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ALFRED HITCHCOCK

Discussion of the actors, directors and film-makers who 'made it all happen'

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Re: ALFRED HITCHCOCK

Postby movieman1957 » January 8th, 2014, 3:21 pm

Found this item about Holocaust documentary Hitchcock made.

http://www.independent.co.uk/arts-enter ... 44945.html
Chris

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Re: ALFRED HITCHCOCK

Postby moira finnie » January 13th, 2014, 12:26 pm

movieman1957 wrote:Found this item about Holocaust documentary Hitchcock made.

http://www.independent.co.uk/arts-enter ... 44945.html

While this is missing much of a reel that is being restored, from what I understand from news reports, this is essentially the documentary that Hitchcock made that disturbed him and was largely left in archives to moulder away. It may not be appropriate for children or tender-hearted sensibilities, but is well made and probably important to understanding Hitch and the period:
[youtube]http://www.youtube.com/watch?v=xI_6oLPC-S0[/youtube]
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Re: ALFRED HITCHCOCK

Postby moira finnie » January 13th, 2014, 12:26 pm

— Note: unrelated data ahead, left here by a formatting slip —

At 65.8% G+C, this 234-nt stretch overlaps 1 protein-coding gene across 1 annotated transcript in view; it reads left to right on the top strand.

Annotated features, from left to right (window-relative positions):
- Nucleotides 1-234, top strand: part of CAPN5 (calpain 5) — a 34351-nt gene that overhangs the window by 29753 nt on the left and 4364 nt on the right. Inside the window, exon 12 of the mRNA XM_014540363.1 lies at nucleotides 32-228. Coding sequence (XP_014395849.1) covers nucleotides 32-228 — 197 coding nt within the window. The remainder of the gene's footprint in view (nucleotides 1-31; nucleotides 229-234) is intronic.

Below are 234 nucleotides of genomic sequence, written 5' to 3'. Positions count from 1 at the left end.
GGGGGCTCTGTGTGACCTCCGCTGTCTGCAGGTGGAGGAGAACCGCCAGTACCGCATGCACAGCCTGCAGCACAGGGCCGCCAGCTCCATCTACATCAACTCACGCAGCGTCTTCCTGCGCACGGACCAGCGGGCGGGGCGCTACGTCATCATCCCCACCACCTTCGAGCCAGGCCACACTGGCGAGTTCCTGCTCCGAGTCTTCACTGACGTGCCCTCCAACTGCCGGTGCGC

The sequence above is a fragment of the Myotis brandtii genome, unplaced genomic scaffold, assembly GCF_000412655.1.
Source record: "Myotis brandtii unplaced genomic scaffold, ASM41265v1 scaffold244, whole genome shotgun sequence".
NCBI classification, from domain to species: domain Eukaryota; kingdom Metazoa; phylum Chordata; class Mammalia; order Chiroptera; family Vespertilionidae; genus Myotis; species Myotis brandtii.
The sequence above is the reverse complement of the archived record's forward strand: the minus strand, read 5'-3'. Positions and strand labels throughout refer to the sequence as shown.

movieman1957 wrote:Found this item about Holocaust documentary Hitchcock made.

http://www.independent.co.uk/arts-enter ... 44945.html

While this is missing much of a reel that is being restored, from what I understand from news reports, this is essentially the documentary that Hitchcock made that disturbed him and was largely left in archives to moulder away. It may not be appropriate for children or tender-hearted sensibilities, but is well made and probably important to understanding Hitch and the period:
[youtube]http://www.youtube.com/watch?v=xI_6oLPC-S0[/youtube]
Avatar: Frank McHugh (1898-1981)]

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JackFavell
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Re: ALFRED HITCHCOCK

Postby JackFavell » January 17th, 2014, 9:20 am

I'm sorry, I looked at that post last week, but couldn't bring myself to write about it. I stupidly read the comments section below the story and it made me sick to my stomach. I have to say that anything in the movie that was horrifying was matched by those comments. Frightening.

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Re: ALFRED HITCHCOCK

Postby MissGoddess » January 17th, 2014, 9:30 am

i can't watch stuff like this right now, but wendy you mentioned comments...you mean from people posting on the site? don't tell me. i can imagine. that's why i try never to read comments on news sites, etc. anymore. some real sickos out there.